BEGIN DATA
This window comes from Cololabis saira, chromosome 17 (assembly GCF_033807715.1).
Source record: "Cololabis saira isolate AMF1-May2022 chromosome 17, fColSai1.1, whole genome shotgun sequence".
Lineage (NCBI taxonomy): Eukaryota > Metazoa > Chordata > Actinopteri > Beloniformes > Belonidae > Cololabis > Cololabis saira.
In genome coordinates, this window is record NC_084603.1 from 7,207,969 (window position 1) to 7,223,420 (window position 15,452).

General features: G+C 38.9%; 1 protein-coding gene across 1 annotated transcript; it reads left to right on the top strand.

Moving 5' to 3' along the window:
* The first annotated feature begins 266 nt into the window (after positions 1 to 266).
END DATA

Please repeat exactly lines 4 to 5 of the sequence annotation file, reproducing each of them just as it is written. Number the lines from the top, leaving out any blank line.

In genome coordinates, this window is record NC_084603.1 from 7,207,969 (window position 1) to 7,223,420 (window position 15,452).

General features: G+C 38.9%; 1 protein-coding gene across 1 annotated transcript; it reads left to right on the top strand.